It’s the biggest professional sports scandal you’ve never heard of.

Professional cornhole has been rocked by controversy after the top-ranked team was accused of using illegal bean bags at the 2022 American Cornhole League World Championships in August.

Dubbed “BagGate,”  the now-infamous incident began when player Devon Harbaugh complained that rival opponents Mark Richards and Philip Lopez were using bags that were smaller than regulation during the finals, which were broadcasted live on ESPN from Rock Hill, South Carolina.

“I thought the bags were too thin,” Harbaugh told The Wall Street Journal — and he was right.

Officials gathered to inspect Richards and Lopez’s bean bags and confirmed that they were, in fact, not regulation size.

“They’re too small,” ESPN’s cornhole color commentator Mark Pryor remarked. “That’s going to create some drama.”

Philip Lopez, left, tosses a bag at the ACL World Championship in August.
“BagGate” happened at the 2022 ACL World Championship in South Carolina in August.
iplaycornhole/Twitter

In response, Lopez and Richards requested that their opponents bags also be inspected. Their bags were also found to be not compliant.

According to ACL regulations, cornhole bags must be 6 by 6 inches when laid flat and weigh 16 ounces, with minor variations tolerated.

A one hour delay ensued before officials determined that the violations were not intentional and decided to continue the competition with a $15,000 cash prize at stake.

“It’s possible, but I’m pretty confident that it wasn’t intentional,” ACL spokesman Trey Ryder told WSJ regarding cheating allegations. 

Cornhole, a staple at tailgates and barbecues, has rapidly evolved from the simple yard game that can be played while drinking a beer to serious competition with professional athletes and sponsors. And it’s just getting bigger.

There are currently 155,000 members of the ACL, up 30,000 members from 2021. The league hosted 22,000 events in 2022, up from 14,000 in 2021, the Wall Street Journal reported.

ACL’s top players earn as much as $250,000 a year from winnings, sponsorship deals and endorsements.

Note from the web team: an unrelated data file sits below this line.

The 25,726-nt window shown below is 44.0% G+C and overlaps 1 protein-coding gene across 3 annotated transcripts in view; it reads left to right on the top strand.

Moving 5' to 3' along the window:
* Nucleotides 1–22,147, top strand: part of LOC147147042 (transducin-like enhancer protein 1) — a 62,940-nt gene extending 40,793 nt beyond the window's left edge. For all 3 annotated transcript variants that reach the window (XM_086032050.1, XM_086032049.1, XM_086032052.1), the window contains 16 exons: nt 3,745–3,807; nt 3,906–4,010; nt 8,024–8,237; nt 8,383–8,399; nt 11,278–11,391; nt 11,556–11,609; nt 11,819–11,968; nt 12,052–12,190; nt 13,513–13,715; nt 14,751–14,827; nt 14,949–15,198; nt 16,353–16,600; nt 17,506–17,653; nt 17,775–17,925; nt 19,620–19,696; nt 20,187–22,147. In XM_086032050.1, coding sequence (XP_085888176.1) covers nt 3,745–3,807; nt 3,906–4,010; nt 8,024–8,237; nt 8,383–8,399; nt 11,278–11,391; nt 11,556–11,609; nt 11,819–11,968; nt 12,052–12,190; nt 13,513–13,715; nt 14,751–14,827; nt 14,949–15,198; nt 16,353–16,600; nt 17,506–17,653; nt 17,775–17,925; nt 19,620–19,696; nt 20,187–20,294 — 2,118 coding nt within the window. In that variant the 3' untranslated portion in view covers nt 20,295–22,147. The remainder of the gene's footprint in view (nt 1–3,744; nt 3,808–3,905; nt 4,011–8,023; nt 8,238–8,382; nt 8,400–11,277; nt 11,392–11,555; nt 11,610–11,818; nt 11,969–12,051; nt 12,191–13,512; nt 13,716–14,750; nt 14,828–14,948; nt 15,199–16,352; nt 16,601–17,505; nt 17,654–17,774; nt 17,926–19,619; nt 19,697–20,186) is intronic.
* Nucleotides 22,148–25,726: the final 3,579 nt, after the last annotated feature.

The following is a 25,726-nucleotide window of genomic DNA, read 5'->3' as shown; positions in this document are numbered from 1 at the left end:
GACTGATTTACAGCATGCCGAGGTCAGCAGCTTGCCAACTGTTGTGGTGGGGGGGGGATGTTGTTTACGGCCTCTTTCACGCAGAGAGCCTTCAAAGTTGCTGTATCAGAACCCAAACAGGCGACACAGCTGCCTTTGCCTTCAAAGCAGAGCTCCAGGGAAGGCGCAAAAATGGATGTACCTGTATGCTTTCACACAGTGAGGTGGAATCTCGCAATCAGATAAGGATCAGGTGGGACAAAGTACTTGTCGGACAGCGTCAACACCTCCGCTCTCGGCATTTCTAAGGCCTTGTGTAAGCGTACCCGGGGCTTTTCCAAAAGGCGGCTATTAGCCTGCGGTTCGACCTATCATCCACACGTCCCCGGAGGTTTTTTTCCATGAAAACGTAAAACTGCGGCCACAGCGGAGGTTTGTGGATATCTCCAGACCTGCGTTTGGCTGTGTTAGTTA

With such a major expansion and influx of money, players have been doing whatever they can to get a leg up on the competition, including doctoring their bags.

Lighter and thinner bags can be advantageous and players have been boiling their bags or washing them with vinegar to make them more pliable.

Bean bags
“BagGate” has forced the ACL to crack down on cheating as cornhole has exploded in popularity.
iplaycornhole/Twitter

“You have the average players that try everything to make the bag do different things,” Nate Voyer, a cornhole professional, told the Journal. Voyer chooses to wash his bag with a little fabric softener and let it air dry.

Harbaugh denied manipulating his bags for the ACL World Championship.

 “Honestly it could be anything,” he says. “Definitely unintentional.”

His opponent, Lopez, also said he doesn’t know how his bags shrunk, denying that he boiled them.

In response to “BagGate,” ACL has had to step up its policing.

“We’ve really had to crack down to make sure that all these bags are to spec,” Ryder said. “Internally we’ve had to invest more into our compliance.”

More bags than ever have been rejected for the upcoming season, when random bag checks will be in place, he said. The league is also exploring “automated bag testing.”

“We believe we are taking a major step,”Ryder added.

Eric Marvin, president of the American Cornhole Association —  which calls itself the Original and Official Governing Body of Cornhole — said new team rules and regulations will be announced by the end of the year.

“You’re going to see some big shifts and movements in the infrastructure of the sport,” Marvin said. “This is when sports evolve.”

Professional cornholer Jay Corley told the Journal that he sees only one solution for the rapidly-growing game.

“I think we’re going to have to go to having a referee just like any other sport.”



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